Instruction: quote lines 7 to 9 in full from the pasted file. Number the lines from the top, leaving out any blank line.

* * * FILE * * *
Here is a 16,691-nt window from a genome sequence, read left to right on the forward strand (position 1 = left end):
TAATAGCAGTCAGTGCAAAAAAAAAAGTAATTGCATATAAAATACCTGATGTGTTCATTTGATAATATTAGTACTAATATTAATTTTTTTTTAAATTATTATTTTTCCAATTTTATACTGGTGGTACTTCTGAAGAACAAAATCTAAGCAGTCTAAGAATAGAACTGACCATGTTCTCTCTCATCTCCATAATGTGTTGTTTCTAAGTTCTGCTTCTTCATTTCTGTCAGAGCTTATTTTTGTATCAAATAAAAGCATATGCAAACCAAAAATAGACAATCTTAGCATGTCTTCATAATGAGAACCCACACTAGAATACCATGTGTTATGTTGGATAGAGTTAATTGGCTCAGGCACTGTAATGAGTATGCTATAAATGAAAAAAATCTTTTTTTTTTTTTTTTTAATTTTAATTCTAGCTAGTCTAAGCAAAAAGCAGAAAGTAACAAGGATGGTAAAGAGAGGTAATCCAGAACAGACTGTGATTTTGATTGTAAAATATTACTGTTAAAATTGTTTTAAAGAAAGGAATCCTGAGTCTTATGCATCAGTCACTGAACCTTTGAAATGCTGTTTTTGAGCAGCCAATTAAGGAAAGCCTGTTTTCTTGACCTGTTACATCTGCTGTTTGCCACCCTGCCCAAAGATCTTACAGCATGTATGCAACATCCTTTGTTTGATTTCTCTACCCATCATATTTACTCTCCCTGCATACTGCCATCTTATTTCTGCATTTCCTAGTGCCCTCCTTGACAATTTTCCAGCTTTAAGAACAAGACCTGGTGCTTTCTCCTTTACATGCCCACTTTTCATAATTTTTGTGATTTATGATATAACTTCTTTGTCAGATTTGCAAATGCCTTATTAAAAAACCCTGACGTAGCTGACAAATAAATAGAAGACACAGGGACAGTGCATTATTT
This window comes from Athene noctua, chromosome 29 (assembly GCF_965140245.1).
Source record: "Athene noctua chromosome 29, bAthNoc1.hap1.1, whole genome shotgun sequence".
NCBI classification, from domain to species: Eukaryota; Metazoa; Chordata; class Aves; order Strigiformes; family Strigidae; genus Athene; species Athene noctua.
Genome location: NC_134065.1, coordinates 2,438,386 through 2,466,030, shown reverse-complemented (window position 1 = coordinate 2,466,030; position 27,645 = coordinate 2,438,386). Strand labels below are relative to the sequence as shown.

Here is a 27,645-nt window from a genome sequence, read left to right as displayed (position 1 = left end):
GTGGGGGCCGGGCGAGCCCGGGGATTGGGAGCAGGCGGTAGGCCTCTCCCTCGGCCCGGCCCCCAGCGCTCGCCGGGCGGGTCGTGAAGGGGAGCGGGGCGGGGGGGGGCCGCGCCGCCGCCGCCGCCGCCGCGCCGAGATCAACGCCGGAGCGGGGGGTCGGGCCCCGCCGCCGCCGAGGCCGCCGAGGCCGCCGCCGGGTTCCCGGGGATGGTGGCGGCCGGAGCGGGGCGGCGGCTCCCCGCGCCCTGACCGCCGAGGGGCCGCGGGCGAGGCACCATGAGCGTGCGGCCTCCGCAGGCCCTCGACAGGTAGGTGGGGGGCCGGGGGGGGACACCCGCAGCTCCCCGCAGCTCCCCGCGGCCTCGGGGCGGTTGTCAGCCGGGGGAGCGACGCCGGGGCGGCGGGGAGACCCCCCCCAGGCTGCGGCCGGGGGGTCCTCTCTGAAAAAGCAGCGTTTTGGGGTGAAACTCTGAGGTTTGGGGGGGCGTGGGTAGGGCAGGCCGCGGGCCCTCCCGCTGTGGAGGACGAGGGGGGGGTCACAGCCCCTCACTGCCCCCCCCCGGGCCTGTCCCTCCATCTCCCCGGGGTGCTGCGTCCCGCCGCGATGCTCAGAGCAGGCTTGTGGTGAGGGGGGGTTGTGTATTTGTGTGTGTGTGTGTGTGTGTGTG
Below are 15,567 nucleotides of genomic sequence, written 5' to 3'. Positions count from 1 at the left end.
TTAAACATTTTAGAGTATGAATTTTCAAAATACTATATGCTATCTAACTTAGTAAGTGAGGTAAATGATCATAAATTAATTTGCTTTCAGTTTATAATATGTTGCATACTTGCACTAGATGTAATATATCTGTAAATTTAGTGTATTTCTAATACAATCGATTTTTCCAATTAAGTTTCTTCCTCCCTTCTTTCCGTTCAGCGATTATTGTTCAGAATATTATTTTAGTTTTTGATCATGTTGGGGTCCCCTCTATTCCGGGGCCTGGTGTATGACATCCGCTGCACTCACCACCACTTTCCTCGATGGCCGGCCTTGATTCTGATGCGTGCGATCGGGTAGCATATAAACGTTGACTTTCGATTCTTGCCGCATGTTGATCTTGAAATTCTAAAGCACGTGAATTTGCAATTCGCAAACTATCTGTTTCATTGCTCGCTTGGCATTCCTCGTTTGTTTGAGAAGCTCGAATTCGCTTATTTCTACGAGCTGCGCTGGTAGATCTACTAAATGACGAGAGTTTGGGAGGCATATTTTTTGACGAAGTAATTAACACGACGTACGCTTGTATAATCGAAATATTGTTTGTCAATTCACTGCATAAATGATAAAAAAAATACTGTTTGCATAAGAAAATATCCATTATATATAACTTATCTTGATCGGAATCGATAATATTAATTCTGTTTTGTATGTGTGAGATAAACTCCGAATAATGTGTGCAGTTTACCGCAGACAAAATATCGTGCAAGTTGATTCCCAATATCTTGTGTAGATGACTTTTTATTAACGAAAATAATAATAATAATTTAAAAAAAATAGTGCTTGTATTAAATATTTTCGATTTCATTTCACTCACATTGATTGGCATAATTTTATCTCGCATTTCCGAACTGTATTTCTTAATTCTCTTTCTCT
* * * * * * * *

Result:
Here is a 27,645-nt window from a genome sequence, read left to right as displayed (position 1 = left end):
GTGGGGGCCGGGCGAGCCCGGGGATTGGGAGCAGGCGGTAGGCCTCTCCCTCGGCCCGGCCCCCAGCGCTCGCCGGGCGGGTCGTGAAGGGGAGCGGGGCGGGGGGGGGCCGCGCCGCCGCCGCCGCCGCCGCGCCGAGATCAACGCCGGAGCGGGGGGTCGGGCCCCGCCGCCGCCGAGGCCGCCGAGGCCGCCGCCGGGTTCCCGGGGATGGTGGCGGCCGGAGCGGGGCGGCGGCTCCCCGCGCCCTGACCGCCGAGGGGCCGCGGGCGAGGCACCATGAGCGTGCGGCCTCCGCAGGCCCTCGACAGGTAGGTGGGGGGCCGGGGGGGGACACCCGCAGCTCCCCGCAGCTCCCCGCGGCCTCGGGGCGGTTGTCAGCCGGGGGAGCGACGCCGGGGCGGCGGGGAGACCCCCCCCAGGCTGCGGCCGGGGGGTCCTCTCTGAAAAAGCAGCGTTTTGGGGTGAAACTCTGAGGTTTGGGGGGGCGTGGGTAGGGCAGGCCGCGGGCCCTCCCGCTGTGGAGGACGAGGGGGGGGTCACAGCCCCTCACTGCCCCCCCCCGGGCCTGTCCCTCCATCTCCCCGGGGTGCTGCGTCCCGCCGCGATGCTCAGAGCAGGCTTGTGGTGAGGGGGGGTTGTGTATTTGTGTGTGTGTGTGTGTGTGTGTG
Below are 15,567 nucleotides of genomic sequence, written 5' to 3'. Positions count from 1 at the left end.